|US4395709 *||29 Apr 1981||26 Jul 1983||Hitachi, Ltd.||Driving device and method for matrix-type display panel using guest-host type phase transition liquid crystal|
|US4742345 *||19 Nov 1985||3 May 1988||Copytele, Inc.||Electrophoretic display panel apparatus and methods therefor|
|US4746917 *||14 Jul 1986||24 May 1988||Copytele, Inc.||Method and apparatus for operating an electrophoretic display between a display and a non-display mode|
|US5053763 *||1 May 1989||1 Oct 1991||Copytele, Inc.||Dual anode flat panel electrophoretic display apparatus|
|US5077157 *||24 Nov 1989||31 Dec 1991||Copytele, Inc.||Methods of fabricating dual anode, flat panel electrophoretic displays|
|Citing Patent||Filing date||Publication date||Applicant||Title|
|US5724064 *||27 Dec 1995||3 Mar 1998||Xerox Corporation||Computing system with an interactive display|
|US6124851 *||20 Jul 1995||26 Sep 2000||E Ink Corporation||Electronic book with multiple page displays|
|US6177921||27 Aug 1998||23 Jan 2001||E Ink Corporation||Printable electrode structures for displays|
|US6232950||27 Aug 1998||15 May 2001||E Ink Corporation||Rear electrode structures for displays|
|US6312304||14 Dec 1999||6 Nov 2001||E Ink Corporation||Assembly of microencapsulated electronic displays|
|US6373450 *||12 Sep 1995||16 Apr 2002||Nec Corporation||Method and device for controlling selection using a switch|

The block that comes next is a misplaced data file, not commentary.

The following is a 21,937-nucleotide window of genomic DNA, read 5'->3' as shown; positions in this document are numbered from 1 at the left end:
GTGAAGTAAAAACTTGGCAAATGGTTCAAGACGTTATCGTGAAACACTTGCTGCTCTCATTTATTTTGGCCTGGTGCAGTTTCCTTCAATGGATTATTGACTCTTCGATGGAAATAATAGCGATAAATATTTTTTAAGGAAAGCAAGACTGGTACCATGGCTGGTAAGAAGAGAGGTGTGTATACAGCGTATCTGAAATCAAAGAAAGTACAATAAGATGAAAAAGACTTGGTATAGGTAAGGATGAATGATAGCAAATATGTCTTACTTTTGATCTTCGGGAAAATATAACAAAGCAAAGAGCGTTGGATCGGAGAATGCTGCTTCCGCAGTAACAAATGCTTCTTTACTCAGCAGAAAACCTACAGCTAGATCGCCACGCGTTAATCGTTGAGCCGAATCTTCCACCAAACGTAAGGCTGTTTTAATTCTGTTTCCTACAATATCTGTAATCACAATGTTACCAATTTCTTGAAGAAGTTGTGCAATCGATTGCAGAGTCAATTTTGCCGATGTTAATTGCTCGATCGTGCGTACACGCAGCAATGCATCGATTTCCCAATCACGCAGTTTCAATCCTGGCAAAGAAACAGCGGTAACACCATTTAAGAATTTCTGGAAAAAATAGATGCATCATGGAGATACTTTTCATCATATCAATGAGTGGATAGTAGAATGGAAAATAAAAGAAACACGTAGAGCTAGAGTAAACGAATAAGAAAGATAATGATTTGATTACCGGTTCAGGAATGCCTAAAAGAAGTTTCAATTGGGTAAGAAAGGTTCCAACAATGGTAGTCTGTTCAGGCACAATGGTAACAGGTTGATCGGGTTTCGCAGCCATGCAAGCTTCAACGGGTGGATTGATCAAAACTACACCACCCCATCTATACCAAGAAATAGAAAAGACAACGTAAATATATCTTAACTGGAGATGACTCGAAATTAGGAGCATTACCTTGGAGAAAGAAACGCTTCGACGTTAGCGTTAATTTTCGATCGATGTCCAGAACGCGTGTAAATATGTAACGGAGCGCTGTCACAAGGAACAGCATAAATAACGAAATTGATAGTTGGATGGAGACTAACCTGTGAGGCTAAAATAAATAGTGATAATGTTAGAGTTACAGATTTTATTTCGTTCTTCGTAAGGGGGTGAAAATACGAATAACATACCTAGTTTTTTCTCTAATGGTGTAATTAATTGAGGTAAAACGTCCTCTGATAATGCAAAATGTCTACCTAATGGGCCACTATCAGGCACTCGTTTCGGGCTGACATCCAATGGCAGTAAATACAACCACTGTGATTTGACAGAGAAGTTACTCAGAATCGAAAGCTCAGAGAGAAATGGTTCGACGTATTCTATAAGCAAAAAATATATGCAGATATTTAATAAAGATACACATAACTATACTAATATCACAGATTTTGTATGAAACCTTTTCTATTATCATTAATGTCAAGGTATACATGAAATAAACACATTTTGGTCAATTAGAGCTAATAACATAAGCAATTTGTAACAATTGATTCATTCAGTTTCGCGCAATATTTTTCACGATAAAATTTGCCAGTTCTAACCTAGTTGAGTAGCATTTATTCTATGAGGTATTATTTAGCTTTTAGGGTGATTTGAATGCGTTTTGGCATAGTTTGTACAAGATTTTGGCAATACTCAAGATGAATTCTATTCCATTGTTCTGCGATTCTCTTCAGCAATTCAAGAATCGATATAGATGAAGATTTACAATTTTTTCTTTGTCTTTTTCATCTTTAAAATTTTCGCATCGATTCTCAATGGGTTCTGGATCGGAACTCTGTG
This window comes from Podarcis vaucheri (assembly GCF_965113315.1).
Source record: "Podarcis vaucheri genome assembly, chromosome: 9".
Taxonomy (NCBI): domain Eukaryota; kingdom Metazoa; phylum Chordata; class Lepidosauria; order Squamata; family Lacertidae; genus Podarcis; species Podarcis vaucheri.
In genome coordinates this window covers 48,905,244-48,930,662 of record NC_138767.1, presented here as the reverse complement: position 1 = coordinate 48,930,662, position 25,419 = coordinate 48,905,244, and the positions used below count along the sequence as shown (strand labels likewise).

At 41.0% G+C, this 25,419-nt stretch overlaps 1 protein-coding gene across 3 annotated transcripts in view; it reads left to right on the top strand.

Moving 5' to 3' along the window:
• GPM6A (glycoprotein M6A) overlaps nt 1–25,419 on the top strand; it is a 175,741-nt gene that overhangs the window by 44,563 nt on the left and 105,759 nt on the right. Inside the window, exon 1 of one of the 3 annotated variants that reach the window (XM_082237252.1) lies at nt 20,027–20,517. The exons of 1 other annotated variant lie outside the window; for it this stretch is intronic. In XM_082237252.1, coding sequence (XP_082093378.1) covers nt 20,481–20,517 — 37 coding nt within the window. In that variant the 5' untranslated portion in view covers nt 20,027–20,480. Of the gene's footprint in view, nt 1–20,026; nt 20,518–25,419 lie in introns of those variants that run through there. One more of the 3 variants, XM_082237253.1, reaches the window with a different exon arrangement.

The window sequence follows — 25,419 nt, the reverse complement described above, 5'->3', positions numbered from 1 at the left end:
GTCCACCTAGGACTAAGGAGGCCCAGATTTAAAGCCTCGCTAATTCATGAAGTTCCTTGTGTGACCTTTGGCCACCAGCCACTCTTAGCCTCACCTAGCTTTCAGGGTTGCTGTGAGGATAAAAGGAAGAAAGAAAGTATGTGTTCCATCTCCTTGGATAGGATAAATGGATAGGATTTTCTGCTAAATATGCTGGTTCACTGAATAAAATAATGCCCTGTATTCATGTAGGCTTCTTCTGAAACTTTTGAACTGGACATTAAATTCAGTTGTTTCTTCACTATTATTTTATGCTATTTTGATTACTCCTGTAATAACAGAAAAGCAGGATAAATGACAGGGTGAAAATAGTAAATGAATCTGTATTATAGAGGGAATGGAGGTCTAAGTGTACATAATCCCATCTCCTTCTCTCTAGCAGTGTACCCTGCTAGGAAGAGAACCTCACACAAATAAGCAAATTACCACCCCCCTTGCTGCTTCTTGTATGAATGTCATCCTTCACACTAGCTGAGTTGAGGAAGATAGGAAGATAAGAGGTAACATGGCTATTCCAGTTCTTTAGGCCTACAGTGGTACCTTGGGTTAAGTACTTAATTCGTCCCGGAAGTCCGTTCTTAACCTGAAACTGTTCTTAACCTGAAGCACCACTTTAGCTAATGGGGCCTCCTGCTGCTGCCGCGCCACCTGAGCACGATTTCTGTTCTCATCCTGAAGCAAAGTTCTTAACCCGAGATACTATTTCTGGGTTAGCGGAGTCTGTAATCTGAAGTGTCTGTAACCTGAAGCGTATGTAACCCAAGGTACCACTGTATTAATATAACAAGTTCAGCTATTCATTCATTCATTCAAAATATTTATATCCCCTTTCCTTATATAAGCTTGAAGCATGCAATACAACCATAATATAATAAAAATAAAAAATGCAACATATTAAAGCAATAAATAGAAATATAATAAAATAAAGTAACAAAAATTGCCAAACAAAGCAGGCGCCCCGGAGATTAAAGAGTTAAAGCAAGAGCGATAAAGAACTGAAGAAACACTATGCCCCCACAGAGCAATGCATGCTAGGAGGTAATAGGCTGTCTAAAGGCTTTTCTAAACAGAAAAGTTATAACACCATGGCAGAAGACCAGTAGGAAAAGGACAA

|US6445374||12 Mar 2001||3 Sep 2002||E Ink Corporation||Rear electrode structures for displays|
|US6445489||18 Mar 1999||3 Sep 2002||E Ink Corporation||Electrophoretic displays and systems for addressing such displays|
|US6473072||12 May 1999||29 Oct 2002||E Ink Corporation||Microencapsulated electrophoretic electrostatically-addressed media for drawing device applications|
|US6504524||8 Mar 2000||7 Jan 2003||E Ink Corporation||Addressing methods for displays having zero time-average field|
|US6531997||28 Apr 2000||11 Mar 2003||E Ink Corporation||Methods for addressing electrophoretic displays|
|US6535197||18 Aug 2000||18 Mar 2003||E Ink Corporation||Printable electrode structures for displays|
|US6664944||27 Aug 1998||16 Dec 2003||E-Ink Corporation||Rear electrode structures for electrophoretic displays|
|US6680725||14 Oct 1998||20 Jan 2004||E Ink Corporation||Methods of manufacturing electronically addressable displays|
|US6683333||12 Jul 2001||27 Jan 2004||E Ink Corporation||Fabrication of electronic circuit elements using unpatterned semiconductor layers|
|US6704133||30 Aug 2002||9 Mar 2004||E-Ink Corporation||Electro-optic display overlays and systems for addressing such displays|
|US6710540||27 Aug 1998||23 Mar 2004||E Ink Corporation||Electrostatically-addressable electrophoretic display|
|US6724519||20 Dec 1999||20 Apr 2004||E-Ink Corporation||Protective electrodes for electrophoretic displays|